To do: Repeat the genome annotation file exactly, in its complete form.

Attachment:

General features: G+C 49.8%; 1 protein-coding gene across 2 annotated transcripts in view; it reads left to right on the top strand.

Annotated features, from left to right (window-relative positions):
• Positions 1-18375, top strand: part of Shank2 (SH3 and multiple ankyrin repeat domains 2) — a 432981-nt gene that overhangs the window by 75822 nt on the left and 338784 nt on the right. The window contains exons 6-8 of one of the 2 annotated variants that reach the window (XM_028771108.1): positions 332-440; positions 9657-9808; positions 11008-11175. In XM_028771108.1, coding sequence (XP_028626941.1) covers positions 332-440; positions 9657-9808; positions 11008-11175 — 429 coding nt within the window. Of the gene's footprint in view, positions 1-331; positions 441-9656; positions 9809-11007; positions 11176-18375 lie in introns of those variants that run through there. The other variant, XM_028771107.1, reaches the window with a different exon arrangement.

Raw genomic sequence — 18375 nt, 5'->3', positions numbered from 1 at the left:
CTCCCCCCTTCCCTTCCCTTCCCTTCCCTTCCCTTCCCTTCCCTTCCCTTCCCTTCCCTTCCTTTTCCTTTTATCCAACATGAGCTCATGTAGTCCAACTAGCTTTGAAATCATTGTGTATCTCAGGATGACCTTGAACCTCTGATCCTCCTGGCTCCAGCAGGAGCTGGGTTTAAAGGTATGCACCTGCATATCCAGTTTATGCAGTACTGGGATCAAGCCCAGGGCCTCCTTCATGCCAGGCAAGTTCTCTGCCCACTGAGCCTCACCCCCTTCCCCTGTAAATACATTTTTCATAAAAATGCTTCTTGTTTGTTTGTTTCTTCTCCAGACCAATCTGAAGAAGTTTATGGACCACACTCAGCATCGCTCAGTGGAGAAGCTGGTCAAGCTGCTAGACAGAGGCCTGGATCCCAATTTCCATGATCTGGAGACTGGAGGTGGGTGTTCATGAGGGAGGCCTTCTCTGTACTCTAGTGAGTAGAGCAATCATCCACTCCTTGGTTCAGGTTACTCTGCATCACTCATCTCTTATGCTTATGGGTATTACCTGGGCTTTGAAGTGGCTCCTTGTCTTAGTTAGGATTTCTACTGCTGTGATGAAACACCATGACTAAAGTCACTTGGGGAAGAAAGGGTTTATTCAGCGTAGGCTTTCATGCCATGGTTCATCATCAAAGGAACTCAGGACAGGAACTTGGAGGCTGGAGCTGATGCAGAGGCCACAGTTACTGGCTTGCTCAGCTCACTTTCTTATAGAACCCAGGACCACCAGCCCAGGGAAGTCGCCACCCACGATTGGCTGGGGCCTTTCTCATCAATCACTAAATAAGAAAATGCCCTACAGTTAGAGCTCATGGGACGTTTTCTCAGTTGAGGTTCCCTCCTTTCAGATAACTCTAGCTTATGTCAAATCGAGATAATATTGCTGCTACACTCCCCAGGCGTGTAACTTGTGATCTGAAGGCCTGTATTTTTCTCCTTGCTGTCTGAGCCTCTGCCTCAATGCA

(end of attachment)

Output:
General features: G+C 49.8%; 1 protein-coding gene across 2 annotated transcripts in view; it reads left to right on the top strand.

Annotated features, from left to right (window-relative positions):
• Positions 1-18375, top strand: part of Shank2 (SH3 and multiple ankyrin repeat domains 2) — a 432981-nt gene that overhangs the window by 75822 nt on the left and 338784 nt on the right. The window contains exons 6-8 of one of the 2 annotated variants that reach the window (XM_028771108.1): positions 332-440; positions 9657-9808; positions 11008-11175. In XM_028771108.1, coding sequence (XP_028626941.1) covers positions 332-440; positions 9657-9808; positions 11008-11175 — 429 coding nt within the window. Of the gene's footprint in view, positions 1-331; positions 441-9656; positions 9809-11007; positions 11176-18375 lie in introns of those variants that run through there. The other variant, XM_028771107.1, reaches the window with a different exon arrangement.

Raw genomic sequence — 18375 nt, 5'->3', positions numbered from 1 at the left:
CTCCCCCCTTCCCTTCCCTTCCCTTCCCTTCCCTTCCCTTCCCTTCCCTTCCCTTCCCTTCCTTTTCCTTTTATCCAACATGAGCTCATGTAGTCCAACTAGCTTTGAAATCATTGTGTATCTCAGGATGACCTTGAACCTCTGATCCTCCTGGCTCCAGCAGGAGCTGGGTTTAAAGGTATGCACCTGCATATCCAGTTTATGCAGTACTGGGATCAAGCCCAGGGCCTCCTTCATGCCAGGCAAGTTCTCTGCCCACTGAGCCTCACCCCCTTCCCCTGTAAATACATTTTTCATAAAAATGCTTCTTGTTTGTTTGTTTCTTCTCCAGACCAATCTGAAGAAGTTTATGGACCACACTCAGCATCGCTCAGTGGAGAAGCTGGTCAAGCTGCTAGACAGAGGCCTGGATCCCAATTTCCATGATCTGGAGACTGGAGGTGGGTGTTCATGAGGGAGGCCTTCTCTGTACTCTAGTGAGTAGAGCAATCATCCACTCCTTGGTTCAGGTTACTCTGCATCACTCATCTCTTATGCTTATGGGTATTACCTGGGCTTTGAAGTGGCTCCTTGTCTTAGTTAGGATTTCTACTGCTGTGATGAAACACCATGACTAAAGTCACTTGGGGAAGAAAGGGTTTATTCAGCGTAGGCTTTCATGCCATGGTTCATCATCAAAGGAACTCAGGACAGGAACTTGGAGGCTGGAGCTGATGCAGAGGCCACAGTTACTGGCTTGCTCAGCTCACTTTCTTATAGAACCCAGGACCACCAGCCCAGGGAAGTCGCCACCCACGATTGGCTGGGGCCTTTCTCATCAATCACTAAATAAGAAAATGCCCTACAGTTAGAGCTCATGGGACGTTTTCTCAGTTGAGGTTCCCTCCTTTCAGATAACTCTAGCTTATGTCAAATCGAGATAATATTGCTGCTACACTCCCCAGGCGTGTAACTTGTGATCTGAAGGCCTGTATTTTTCTCCTTGCTGTCTGAGCCTCTGCCTCAATGCA